Posts Tagged ‘light and shadow’



Transitions. In September, the meadow along the Sudbury River was green. Last week it was ice.

As kids, John and Suzanne used to skate on the meadow as soon as the river’s overflow ice was strong enough. Perhaps the wooden posts have something to do with a new generation planning to play there. Nowadays, John puts up a backyard rink in winter — just the thing for his family of skaters.

The next photo was taken by my sister in New York City. She says it’s unusual for Riverside Park to have icy puddles like that — one more example of the weather we’ve been experiencing in the Northeast. In my town, Thursday’s deluge came on top of melting snow and ice, and kept my husband bailing out the basement all day.

Next, you see our neighborhood before dawn and after dark, at sunrise and at sunset, in light and in shadow.

I had to include some lovely fungus, of course, and a message in stone that persons unknown left at a pocket park downtown.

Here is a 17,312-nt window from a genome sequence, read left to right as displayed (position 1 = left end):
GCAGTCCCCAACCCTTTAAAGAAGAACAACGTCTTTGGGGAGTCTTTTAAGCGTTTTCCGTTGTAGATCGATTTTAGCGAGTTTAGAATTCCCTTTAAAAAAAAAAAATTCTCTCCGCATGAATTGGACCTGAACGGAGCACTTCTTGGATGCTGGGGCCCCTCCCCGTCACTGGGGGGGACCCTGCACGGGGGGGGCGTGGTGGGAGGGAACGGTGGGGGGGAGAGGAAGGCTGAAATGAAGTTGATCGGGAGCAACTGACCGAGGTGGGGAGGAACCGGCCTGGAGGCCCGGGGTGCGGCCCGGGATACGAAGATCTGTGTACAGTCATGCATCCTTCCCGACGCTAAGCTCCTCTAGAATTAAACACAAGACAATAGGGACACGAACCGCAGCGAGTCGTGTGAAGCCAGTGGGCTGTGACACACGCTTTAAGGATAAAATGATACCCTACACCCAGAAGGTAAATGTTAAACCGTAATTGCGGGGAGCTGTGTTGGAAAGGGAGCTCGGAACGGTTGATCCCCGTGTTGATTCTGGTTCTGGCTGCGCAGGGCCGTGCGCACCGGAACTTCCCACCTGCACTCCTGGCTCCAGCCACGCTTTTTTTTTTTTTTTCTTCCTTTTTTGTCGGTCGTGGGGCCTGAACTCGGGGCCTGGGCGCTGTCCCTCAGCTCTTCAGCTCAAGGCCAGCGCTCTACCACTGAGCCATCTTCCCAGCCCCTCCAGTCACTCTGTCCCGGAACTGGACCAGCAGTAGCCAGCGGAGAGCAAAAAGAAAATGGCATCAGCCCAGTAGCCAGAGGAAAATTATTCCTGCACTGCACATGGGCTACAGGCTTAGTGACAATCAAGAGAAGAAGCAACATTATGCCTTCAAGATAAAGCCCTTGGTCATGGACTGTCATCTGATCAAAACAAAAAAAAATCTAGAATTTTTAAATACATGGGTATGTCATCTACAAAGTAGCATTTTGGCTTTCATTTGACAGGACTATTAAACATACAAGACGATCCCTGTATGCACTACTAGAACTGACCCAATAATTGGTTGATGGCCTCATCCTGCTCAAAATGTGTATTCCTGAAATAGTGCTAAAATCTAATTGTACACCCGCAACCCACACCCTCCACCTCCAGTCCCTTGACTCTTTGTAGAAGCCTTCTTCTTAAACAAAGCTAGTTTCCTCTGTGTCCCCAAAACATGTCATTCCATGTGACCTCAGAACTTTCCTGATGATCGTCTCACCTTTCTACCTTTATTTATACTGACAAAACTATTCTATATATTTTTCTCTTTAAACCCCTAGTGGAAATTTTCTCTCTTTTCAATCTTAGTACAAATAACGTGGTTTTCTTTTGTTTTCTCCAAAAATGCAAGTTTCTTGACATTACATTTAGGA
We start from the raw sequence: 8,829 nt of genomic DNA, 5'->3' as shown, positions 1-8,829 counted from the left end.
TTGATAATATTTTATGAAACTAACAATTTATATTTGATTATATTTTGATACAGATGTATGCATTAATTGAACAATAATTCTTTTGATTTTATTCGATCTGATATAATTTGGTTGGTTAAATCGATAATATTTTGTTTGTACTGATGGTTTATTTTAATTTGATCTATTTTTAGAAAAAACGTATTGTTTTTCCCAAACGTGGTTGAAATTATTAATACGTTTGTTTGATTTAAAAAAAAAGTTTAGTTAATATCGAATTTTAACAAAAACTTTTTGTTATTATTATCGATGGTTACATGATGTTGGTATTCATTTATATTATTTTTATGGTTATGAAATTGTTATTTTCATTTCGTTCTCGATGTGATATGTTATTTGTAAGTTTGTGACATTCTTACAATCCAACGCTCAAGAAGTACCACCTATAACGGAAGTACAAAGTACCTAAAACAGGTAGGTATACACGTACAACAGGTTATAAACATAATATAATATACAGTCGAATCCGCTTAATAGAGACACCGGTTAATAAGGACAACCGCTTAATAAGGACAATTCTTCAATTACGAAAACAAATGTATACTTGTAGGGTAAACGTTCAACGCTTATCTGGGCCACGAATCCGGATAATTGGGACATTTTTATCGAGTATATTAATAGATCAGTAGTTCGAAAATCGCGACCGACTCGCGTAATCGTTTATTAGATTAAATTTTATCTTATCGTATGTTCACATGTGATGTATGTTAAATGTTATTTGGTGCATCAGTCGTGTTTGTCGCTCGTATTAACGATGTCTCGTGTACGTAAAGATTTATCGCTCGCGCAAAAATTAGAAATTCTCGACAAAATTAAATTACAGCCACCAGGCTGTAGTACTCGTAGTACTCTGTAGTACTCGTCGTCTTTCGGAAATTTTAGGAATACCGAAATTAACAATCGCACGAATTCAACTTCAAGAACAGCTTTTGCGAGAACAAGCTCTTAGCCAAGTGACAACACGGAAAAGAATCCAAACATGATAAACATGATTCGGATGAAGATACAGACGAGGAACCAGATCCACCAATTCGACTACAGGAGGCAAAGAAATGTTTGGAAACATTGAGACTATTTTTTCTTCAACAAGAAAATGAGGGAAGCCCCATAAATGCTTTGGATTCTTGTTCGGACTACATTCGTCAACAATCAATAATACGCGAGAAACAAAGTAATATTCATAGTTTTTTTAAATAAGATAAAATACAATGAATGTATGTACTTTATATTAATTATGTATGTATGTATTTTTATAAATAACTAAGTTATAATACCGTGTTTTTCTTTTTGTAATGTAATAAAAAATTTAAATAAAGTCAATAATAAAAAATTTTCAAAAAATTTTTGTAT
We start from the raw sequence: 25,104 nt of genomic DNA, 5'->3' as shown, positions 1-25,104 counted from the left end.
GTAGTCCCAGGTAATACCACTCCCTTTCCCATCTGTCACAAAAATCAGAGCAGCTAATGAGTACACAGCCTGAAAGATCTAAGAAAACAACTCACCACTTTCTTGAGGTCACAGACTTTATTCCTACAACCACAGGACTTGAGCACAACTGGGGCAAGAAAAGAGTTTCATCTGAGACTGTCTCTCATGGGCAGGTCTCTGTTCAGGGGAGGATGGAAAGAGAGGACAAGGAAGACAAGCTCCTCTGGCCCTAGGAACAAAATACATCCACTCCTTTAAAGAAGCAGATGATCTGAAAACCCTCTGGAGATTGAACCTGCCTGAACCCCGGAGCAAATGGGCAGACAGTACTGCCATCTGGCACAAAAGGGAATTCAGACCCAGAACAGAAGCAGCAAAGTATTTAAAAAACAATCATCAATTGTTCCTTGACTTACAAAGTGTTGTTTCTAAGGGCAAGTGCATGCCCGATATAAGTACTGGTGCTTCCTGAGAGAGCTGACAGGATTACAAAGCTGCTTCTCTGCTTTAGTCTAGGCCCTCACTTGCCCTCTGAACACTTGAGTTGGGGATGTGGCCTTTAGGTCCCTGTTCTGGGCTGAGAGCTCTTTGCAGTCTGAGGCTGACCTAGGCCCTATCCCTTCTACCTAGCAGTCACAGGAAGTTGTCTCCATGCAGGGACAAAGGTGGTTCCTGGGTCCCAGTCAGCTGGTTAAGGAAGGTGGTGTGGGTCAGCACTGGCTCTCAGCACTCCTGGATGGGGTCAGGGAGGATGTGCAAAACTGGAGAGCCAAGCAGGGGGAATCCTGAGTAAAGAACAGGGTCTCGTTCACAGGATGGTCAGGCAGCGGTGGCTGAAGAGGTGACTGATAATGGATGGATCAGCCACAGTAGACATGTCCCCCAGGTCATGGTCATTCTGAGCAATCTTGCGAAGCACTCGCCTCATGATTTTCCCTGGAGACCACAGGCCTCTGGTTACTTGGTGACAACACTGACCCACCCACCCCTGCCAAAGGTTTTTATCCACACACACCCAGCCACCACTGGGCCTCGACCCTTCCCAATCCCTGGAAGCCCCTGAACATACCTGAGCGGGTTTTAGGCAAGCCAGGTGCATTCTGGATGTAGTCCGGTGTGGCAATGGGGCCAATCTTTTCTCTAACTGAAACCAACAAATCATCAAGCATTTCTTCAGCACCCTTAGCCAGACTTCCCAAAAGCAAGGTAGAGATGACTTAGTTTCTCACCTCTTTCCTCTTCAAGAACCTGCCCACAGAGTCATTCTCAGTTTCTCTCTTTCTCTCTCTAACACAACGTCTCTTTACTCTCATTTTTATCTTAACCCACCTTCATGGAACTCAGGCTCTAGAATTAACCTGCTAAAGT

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The first pictures feature berries, shadows, rain, and snow. I took them in Massachusetts.

The others are from Providence, which has long exuded an artistic vibe. I liked the sunrise on rooftops in one photo and a beautiful ornate building, sadly neglected. More-contemporary art pops up in unexpected places: the robot-like sculpture at a busy intersection and the robot in the ladies room at Small Point Café.
























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You have to have light to have shadows. You have to have shadows to see the possibilities of light.

I took one of these shadow photos in early morning and one in late afternoon. When I went for a walk around noon, I carried my camera in case there might be other shadows that interested me. In the end I concluded that shadows on houses interest me more than shadows on sidewalks. Something to do with knowing that lives are lived inside the houses?

Probably my favorite Dickens novel is Bleak House. I have read it several times. A recurring motif is light and shadow. I am reminded in particular of the young couple walking through light and shadow, shadow and light. They are to experience much that is good, much that is dark. Some people accuse Dickens of writing plots that are too convoluted and bizarre, but what could be more true to life than that?

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